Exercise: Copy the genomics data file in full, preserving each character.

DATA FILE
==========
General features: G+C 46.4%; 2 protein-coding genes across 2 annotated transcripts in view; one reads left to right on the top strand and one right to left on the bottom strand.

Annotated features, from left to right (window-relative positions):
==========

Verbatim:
General features: G+C 46.4%; 2 protein-coding genes across 2 annotated transcripts in view; one reads left to right on the top strand and one right to left on the bottom strand.

Annotated features, from left to right (window-relative positions):